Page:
McIlroy said he and Woods chatted during the round, though both tried to keep focused on the task at hand. After missing a final birdie putt on their last hole, the 10th, McIlroy told Woods that he was trying to make the putt so he didn't have to play with Woods on Saturday.
"So he's got the pleasure of playing with me," McIlroy said. "But, no, we had a good laugh out there and just because it's the U.S. Open doesn't mean anything."
McIlroy, the 2011 Open champion at Congressional who has struggled this year after switching to Nike equipment, had his moments, including an iron shot to the eighth hole that gave him a tap-in birdie and put him under par for the day. But he gave it back on the next hole and had to hit a great shot out of the deep rough on his final hole to finish off his even par second round.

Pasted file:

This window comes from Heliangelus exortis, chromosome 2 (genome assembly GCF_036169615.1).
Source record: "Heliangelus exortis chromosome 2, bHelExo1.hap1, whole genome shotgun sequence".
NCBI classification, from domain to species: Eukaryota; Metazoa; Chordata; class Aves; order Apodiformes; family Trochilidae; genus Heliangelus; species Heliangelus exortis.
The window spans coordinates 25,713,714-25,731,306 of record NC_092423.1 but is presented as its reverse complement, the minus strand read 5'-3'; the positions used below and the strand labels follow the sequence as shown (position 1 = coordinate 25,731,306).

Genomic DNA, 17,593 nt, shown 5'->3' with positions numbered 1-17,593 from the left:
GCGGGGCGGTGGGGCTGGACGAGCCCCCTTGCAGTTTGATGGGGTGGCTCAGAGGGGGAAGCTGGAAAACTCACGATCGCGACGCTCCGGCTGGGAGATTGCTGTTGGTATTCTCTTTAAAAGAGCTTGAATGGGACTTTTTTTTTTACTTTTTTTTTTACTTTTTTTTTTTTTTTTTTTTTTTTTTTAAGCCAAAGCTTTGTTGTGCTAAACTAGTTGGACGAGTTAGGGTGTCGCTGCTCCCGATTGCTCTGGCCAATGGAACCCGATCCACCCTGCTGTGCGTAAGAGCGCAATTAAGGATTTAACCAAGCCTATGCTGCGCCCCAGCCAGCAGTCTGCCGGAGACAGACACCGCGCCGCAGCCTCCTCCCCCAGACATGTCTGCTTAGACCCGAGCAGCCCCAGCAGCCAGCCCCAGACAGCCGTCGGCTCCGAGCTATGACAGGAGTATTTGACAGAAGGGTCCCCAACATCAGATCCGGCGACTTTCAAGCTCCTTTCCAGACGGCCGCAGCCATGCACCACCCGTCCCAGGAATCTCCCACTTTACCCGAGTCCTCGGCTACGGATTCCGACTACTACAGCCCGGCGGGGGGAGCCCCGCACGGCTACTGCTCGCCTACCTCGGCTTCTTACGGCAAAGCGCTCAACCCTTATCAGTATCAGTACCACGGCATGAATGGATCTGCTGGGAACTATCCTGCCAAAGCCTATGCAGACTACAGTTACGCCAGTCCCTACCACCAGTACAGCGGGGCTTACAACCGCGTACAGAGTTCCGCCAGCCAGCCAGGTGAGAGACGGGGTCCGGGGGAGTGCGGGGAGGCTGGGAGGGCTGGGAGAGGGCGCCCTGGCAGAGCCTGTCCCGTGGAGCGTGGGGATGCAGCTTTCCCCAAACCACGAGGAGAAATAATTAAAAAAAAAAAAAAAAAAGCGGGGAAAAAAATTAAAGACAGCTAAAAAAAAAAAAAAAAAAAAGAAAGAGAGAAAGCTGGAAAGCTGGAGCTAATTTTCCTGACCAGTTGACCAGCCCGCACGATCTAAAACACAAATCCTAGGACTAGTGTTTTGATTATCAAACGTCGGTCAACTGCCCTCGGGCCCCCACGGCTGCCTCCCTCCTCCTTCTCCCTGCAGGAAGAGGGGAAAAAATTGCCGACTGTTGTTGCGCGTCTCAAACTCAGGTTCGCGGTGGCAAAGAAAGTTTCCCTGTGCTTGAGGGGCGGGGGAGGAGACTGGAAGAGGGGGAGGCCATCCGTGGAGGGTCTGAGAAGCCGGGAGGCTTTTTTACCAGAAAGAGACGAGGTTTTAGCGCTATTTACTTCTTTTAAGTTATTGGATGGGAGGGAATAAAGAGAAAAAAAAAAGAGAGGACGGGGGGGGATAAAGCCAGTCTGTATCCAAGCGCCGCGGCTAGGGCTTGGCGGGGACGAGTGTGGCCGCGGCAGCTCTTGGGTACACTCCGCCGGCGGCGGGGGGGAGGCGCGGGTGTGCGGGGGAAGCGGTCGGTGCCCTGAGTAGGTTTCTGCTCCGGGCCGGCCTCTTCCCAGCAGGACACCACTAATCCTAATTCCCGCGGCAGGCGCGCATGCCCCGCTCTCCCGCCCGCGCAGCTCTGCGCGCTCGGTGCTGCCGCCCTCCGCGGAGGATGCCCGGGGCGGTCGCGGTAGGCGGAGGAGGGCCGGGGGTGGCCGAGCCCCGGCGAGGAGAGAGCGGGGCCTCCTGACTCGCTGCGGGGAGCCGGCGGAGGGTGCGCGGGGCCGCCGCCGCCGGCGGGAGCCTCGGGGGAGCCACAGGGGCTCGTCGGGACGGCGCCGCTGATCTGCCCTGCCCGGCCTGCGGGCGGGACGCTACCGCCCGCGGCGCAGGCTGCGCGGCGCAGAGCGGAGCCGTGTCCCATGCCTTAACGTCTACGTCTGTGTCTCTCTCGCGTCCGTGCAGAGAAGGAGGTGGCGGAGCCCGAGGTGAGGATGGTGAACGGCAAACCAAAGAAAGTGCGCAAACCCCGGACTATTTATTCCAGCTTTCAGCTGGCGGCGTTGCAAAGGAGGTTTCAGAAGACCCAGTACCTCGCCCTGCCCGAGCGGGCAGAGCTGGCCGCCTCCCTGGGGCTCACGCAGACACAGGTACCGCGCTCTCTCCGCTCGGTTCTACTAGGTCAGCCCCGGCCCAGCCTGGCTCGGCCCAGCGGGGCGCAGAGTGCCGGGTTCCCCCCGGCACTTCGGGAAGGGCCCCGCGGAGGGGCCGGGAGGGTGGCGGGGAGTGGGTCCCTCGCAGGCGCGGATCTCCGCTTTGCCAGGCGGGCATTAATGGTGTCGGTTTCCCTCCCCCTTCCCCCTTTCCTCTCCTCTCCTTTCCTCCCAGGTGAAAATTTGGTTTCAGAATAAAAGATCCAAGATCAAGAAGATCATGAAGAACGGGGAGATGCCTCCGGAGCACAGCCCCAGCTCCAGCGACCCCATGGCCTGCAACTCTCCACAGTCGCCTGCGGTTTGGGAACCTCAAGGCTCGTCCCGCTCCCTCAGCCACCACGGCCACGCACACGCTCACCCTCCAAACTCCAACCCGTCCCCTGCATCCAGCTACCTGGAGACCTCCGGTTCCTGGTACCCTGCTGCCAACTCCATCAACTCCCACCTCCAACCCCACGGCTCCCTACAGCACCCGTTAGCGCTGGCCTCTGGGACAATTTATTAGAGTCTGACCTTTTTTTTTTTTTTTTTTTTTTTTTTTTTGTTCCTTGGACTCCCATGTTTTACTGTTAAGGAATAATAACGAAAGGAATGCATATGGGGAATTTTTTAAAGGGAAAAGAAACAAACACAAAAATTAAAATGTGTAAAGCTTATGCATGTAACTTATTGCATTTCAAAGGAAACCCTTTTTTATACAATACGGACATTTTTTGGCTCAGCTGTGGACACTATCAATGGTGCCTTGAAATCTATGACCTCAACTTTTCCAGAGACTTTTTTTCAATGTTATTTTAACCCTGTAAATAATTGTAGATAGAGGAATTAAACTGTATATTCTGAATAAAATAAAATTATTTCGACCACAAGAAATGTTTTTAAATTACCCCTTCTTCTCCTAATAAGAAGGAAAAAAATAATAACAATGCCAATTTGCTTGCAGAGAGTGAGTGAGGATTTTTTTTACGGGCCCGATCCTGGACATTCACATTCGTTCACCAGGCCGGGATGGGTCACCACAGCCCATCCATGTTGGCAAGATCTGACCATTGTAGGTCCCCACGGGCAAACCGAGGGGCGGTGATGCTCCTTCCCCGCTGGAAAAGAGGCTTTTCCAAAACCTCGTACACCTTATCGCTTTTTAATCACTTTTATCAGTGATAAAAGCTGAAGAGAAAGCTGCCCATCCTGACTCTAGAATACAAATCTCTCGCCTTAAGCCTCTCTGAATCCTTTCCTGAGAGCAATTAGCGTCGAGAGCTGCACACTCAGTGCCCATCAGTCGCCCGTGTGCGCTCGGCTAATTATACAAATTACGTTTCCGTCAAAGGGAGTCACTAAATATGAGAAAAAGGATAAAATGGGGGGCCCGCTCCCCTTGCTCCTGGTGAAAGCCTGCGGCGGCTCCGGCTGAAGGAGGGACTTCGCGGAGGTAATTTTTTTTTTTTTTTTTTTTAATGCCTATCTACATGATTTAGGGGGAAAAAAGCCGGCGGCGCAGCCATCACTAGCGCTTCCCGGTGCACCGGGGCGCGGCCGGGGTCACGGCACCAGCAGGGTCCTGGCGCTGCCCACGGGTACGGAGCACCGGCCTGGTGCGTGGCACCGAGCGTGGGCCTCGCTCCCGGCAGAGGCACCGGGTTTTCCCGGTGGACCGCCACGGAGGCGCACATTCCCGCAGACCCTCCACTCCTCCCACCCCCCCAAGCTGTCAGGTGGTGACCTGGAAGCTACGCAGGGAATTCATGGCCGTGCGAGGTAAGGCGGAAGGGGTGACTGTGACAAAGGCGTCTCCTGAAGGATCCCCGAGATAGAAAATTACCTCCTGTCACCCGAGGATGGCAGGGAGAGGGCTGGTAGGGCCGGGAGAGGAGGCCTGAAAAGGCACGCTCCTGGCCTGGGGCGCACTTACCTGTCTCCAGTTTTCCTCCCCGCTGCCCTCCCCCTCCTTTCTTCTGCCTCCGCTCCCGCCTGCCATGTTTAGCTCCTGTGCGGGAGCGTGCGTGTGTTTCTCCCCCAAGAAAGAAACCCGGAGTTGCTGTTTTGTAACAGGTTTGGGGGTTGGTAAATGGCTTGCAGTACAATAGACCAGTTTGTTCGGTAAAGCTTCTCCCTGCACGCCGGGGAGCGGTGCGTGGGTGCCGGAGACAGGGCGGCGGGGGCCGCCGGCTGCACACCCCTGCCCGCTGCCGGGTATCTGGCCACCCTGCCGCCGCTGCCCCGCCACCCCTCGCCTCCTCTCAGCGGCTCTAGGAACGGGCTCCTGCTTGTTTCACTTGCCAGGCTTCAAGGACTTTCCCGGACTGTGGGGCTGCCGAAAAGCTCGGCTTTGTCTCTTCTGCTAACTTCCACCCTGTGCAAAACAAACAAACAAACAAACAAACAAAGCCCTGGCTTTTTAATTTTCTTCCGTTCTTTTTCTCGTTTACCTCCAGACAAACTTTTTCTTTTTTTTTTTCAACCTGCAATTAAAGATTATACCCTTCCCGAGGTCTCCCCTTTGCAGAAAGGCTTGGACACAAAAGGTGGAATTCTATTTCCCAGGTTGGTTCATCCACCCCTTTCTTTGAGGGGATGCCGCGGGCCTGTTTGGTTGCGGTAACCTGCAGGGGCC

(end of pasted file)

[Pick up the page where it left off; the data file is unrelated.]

The kind of challenge Merion has been so far was reflected in the score of both players. They made six birdies apiece during the first two rounds, but both also made nine bogeys — an average of one in every four holes.
"It tests every aspect of your game," McIlroy said, referring to Merion. "You've got to drive it well. Where these pins are, you got to hit great iron shots. You got to be very tactical. You got to be mentally really well there and have a good game plan."
Like Woods, McIlroy was comfortable with where he was midway through the championship.
"There were people talking about 62s and 63s at the start of the week and, I mean, I never saw that at all," he said. "I still think that something very little under par is going to win this week. If or if not that, around even par."